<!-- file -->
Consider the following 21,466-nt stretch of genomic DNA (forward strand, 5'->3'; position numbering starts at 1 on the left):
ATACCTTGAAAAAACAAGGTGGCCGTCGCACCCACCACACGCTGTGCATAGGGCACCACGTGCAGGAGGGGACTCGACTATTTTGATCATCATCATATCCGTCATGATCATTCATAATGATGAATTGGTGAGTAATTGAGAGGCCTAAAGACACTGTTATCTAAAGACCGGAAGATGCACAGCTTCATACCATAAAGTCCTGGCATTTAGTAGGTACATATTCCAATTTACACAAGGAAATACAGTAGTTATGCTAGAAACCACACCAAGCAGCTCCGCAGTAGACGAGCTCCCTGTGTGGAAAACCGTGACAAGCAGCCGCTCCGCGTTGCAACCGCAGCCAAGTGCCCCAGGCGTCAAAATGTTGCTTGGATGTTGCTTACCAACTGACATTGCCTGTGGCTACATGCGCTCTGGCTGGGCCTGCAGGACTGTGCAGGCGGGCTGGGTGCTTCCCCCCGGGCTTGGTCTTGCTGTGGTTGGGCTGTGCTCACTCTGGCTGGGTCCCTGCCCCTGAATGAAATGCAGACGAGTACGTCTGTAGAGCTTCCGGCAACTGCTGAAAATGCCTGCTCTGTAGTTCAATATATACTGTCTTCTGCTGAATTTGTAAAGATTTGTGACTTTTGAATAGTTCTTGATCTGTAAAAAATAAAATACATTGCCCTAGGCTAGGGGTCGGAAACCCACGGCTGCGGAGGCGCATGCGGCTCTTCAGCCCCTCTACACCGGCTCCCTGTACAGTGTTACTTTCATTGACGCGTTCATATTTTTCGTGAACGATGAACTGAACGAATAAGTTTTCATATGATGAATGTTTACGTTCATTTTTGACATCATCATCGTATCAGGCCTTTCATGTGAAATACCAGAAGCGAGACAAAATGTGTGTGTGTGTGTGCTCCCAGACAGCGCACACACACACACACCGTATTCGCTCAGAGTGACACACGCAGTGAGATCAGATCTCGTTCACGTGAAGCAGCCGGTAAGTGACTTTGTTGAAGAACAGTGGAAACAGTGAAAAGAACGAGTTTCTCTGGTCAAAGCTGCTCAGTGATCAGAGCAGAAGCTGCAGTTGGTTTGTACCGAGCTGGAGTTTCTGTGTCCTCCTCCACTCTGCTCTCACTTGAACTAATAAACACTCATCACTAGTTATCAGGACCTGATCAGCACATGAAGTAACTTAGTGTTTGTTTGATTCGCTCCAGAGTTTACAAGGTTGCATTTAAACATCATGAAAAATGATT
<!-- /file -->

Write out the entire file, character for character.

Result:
Consider the following 21,466-nt stretch of genomic DNA (forward strand, 5'->3'; position numbering starts at 1 on the left):
ATACCTTGAAAAAACAAGGTGGCCGTCGCACCCACCACACGCTGTGCATAGGGCACCACGTGCAGGAGGGGACTCGACTATTTTGATCATCATCATATCCGTCATGATCATTCATAATGATGAATTGGTGAGTAATTGAGAGGCCTAAAGACACTGTTATCTAAAGACCGGAAGATGCACAGCTTCATACCATAAAGTCCTGGCATTTAGTAGGTACATATTCCAATTTACACAAGGAAATACAGTAGTTATGCTAGAAACCACACCAAGCAGCTCCGCAGTAGACGAGCTCCCTGTGTGGAAAACCGTGACAAGCAGCCGCTCCGCGTTGCAACCGCAGCCAAGTGCCCCAGGCGTCAAAATGTTGCTTGGATGTTGCTTACCAACTGACATTGCCTGTGGCTACATGCGCTCTGGCTGGGCCTGCAGGACTGTGCAGGCGGGCTGGGTGCTTCCCCCCGGGCTTGGTCTTGCTGTGGTTGGGCTGTGCTCACTCTGGCTGGGTCCCTGCCCCTGAATGAAATGCAGACGAGTACGTCTGTAGAGCTTCCGGCAACTGCTGAAAATGCCTGCTCTGTAGTTCAATATATACTGTCTTCTGCTGAATTTGTAAAGATTTGTGACTTTTGAATAGTTCTTGATCTGTAAAAAATAAAATACATTGCCCTAGGCTAGGGGTCGGAAACCCACGGCTGCGGAGGCGCATGCGGCTCTTCAGCCCCTCTACACCGGCTCCCTGTACAGTGTTACTTTCATTGACGCGTTCATATTTTTCGTGAACGATGAACTGAACGAATAAGTTTTCATATGATGAATGTTTACGTTCATTTTTGACATCATCATCGTATCAGGCCTTTCATGTGAAATACCAGAAGCGAGACAAAATGTGTGTGTGTGTGTGCTCCCAGACAGCGCACACACACACACACCGTATTCGCTCAGAGTGACACACGCAGTGAGATCAGATCTCGTTCACGTGAAGCAGCCGGTAAGTGACTTTGTTGAAGAACAGTGGAAACAGTGAAAAGAACGAGTTTCTCTGGTCAAAGCTGCTCAGTGATCAGAGCAGAAGCTGCAGTTGGTTTGTACCGAGCTGGAGTTTCTGTGTCCTCCTCCACTCTGCTCTCACTTGAACTAATAAACACTCATCACTAGTTATCAGGACCTGATCAGCACATGAAGTAACTTAGTGTTTGTTTGATTCGCTCCAGAGTTTACAAGGTTGCATTTAAACATCATGAAAAATGATT